Welcome to a weekly grab bag of thoughts and observations from the past few days and/or decades of hockey.
This Week’s Three Stars of Comedy
Recognizing the three NHL personalities from around the league who produced the most comedic fodder for fans.
The third star: Shannon Szabados with the most Canadian tweet of all time
Every Canadian has a dream that if they work really hard, never give up, and all the fates align, they might win one of these every four years. And then they’ll put it on top of their Olympic gold medal.
The second star: Jay Bouwmeester is bad at welcoming new teammates
Hey, Ryan Miller just earned the win in his Blues debut, so why not go over and offer him a high five or a handshake or maybe just punch him in the face:
The first star: Eddie Lack appears to have had a mishap
And, in what turned out to be his last act as a member of the Canucks, Roberto Luongo made sure to tell the world about it.
Wait, Luongo narcs on fellow goalies who have the occasional poop situation? No wonder old man Thomas was in such a hurry to get out of Florida before he arrived.
Obscure Former Player of the Week
NHL history is filled with legendary players whose stories are passed down from generation to generation. This is not one of them.
In honor of the trade deadline, this week’s obscure player is Alan May, the veteran tough guy who holds the honor of being the deadline’s most traded player. As outlined earlier this week in this entertaining profile, May was traded five times in his career, with four of those moves coming at deadline time.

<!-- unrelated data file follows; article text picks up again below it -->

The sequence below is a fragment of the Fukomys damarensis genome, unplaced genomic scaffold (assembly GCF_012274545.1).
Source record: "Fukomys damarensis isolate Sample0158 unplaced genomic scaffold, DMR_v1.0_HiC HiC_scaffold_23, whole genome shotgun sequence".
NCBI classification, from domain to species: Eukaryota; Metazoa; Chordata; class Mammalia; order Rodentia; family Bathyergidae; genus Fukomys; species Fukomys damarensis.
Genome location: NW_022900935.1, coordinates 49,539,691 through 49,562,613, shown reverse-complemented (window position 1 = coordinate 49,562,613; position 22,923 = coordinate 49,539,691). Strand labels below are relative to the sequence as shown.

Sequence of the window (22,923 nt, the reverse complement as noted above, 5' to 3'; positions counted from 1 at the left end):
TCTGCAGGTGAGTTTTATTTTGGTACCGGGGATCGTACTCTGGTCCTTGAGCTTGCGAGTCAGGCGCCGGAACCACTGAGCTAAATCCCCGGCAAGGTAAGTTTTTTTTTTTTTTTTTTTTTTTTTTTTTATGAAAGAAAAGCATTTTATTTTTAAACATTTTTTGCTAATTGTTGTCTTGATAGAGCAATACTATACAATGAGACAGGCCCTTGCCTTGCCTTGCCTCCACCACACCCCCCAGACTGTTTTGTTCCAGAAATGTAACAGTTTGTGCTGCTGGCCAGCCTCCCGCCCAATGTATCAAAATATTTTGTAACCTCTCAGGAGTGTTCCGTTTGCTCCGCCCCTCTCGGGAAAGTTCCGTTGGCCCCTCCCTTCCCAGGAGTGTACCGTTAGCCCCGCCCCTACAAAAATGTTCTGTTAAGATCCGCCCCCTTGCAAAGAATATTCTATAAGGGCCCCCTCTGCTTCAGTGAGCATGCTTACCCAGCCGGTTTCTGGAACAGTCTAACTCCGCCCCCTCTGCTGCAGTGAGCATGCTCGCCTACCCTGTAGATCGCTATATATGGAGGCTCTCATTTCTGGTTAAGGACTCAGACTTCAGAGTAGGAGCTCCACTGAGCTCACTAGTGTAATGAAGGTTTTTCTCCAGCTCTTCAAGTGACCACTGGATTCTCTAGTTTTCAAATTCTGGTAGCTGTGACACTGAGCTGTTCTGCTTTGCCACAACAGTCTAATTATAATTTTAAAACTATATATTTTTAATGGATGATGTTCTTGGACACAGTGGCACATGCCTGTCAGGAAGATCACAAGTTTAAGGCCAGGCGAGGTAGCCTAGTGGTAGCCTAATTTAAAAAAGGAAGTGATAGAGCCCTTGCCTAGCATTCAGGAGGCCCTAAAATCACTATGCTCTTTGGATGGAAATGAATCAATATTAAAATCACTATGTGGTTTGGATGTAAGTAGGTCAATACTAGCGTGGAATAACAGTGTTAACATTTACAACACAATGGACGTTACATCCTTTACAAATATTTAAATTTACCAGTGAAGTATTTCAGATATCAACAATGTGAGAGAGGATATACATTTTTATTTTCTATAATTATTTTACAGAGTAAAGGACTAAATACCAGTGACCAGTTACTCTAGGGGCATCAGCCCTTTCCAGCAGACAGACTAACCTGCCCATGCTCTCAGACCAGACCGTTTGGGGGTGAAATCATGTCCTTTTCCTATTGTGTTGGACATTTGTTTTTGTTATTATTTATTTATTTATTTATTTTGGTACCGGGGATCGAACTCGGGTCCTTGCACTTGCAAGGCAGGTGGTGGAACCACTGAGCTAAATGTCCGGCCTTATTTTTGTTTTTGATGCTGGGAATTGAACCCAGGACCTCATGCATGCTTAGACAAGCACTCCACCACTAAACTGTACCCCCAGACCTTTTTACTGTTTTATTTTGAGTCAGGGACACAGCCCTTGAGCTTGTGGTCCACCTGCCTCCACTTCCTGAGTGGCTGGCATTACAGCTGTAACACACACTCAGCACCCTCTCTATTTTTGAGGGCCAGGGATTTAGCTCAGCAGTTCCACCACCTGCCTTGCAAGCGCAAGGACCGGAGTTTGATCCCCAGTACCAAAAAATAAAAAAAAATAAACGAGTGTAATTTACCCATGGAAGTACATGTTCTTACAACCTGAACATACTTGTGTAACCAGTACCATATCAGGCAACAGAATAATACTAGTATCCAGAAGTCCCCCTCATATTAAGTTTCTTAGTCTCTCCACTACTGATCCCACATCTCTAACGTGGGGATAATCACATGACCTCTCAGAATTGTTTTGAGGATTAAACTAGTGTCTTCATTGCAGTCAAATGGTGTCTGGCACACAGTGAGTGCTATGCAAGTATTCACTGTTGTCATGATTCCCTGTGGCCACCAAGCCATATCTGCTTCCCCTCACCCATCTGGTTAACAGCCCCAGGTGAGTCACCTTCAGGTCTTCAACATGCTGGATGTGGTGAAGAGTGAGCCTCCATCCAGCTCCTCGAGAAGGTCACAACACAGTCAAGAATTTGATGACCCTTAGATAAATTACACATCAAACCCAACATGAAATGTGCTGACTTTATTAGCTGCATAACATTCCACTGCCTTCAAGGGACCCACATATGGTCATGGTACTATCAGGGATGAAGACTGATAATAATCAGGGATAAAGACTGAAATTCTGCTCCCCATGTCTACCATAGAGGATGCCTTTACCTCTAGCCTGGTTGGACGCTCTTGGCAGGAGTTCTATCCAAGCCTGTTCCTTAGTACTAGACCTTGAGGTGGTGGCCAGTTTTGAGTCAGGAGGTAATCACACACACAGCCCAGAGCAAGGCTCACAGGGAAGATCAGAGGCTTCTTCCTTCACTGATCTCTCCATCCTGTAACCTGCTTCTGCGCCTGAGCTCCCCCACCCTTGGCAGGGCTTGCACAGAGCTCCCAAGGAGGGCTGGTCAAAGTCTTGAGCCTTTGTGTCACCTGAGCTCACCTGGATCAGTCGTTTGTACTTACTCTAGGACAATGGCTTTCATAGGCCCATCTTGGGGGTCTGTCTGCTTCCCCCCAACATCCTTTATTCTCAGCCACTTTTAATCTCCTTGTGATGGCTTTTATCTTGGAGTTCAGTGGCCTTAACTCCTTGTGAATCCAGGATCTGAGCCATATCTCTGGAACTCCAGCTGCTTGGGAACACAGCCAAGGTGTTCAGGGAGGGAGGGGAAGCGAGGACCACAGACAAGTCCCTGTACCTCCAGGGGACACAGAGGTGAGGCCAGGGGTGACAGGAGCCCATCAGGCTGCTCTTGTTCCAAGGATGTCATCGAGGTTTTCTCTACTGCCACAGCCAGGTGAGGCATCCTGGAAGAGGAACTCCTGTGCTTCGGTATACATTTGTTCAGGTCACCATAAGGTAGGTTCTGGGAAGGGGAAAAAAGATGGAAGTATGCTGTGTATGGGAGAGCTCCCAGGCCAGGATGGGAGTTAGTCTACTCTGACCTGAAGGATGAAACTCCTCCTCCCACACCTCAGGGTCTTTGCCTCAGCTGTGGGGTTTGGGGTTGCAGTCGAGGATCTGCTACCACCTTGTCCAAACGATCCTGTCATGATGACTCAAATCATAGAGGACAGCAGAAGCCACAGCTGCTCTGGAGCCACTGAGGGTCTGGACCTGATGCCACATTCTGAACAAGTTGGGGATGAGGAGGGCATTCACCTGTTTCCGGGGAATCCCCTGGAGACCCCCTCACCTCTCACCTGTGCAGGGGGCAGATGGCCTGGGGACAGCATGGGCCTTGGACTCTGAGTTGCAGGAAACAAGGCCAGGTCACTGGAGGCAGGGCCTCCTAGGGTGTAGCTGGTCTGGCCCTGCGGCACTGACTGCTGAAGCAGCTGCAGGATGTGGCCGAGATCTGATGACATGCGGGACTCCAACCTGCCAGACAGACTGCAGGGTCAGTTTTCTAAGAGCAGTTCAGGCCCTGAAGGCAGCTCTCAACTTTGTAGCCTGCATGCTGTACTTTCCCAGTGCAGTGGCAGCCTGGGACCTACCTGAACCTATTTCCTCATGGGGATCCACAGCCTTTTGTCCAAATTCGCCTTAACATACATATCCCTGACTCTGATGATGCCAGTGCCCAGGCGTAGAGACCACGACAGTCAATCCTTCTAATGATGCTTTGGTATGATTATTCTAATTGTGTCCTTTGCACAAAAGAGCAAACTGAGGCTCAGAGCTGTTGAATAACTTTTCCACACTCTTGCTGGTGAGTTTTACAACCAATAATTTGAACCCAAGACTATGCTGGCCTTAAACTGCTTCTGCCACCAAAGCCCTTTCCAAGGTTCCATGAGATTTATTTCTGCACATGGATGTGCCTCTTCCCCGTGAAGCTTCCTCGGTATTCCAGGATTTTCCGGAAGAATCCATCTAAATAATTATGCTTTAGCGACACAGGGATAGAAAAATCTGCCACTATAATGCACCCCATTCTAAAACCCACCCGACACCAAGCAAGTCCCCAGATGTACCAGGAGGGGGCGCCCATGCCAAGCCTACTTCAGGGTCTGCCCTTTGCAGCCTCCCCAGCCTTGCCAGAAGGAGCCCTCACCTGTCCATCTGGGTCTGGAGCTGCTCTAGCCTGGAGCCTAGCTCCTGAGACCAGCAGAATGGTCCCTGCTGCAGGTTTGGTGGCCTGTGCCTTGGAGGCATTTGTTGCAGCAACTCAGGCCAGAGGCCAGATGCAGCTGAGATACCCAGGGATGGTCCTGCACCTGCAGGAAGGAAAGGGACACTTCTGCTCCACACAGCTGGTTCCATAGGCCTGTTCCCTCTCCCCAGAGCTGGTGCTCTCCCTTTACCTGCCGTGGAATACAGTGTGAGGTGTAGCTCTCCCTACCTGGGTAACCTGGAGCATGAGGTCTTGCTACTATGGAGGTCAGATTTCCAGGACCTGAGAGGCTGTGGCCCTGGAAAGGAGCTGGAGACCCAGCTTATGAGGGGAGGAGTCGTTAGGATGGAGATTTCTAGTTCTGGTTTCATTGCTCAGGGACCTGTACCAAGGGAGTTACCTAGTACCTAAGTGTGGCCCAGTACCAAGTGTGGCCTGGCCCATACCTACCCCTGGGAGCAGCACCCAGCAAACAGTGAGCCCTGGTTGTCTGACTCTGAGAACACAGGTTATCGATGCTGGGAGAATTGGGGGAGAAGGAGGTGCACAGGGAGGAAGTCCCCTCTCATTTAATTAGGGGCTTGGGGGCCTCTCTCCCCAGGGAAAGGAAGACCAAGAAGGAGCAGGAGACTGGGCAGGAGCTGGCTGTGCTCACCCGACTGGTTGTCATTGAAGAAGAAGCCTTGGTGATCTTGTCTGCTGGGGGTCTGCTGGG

May had short stints in Boston, Edmonton, Dallas, and Calgary, but he’s best known for his years in Washington. In addition to being the answer to the trade deadline trivia question, he can also lay claim to being the first player to ever work his way up from the ECHL to the NHL. (But no, he’s not the guy from the May Day goal. That was Brad.)
Alan May debuted in 1987 and made a name for himself during the late ’80s and early ’90s, which was pretty much the golden age of NHL enforcers, so it goes without saying that YouTube is filled with clips of him doing his thing. Here he is fighting Tie Domi and holding his own. Here he is fighting Tony Twist and holding his own. Here he is fighting Wendel Clark and, uh, well, don’t fight Wendel Clark, kids.
And here he is skipping off the ice and high-fiving Washington tag-team partner John Kordic after a brawl, which I could swear I remember happening about three dozen times in 1991 even though they played together for only seven games. The early-’90s Capitals were a lot of fun.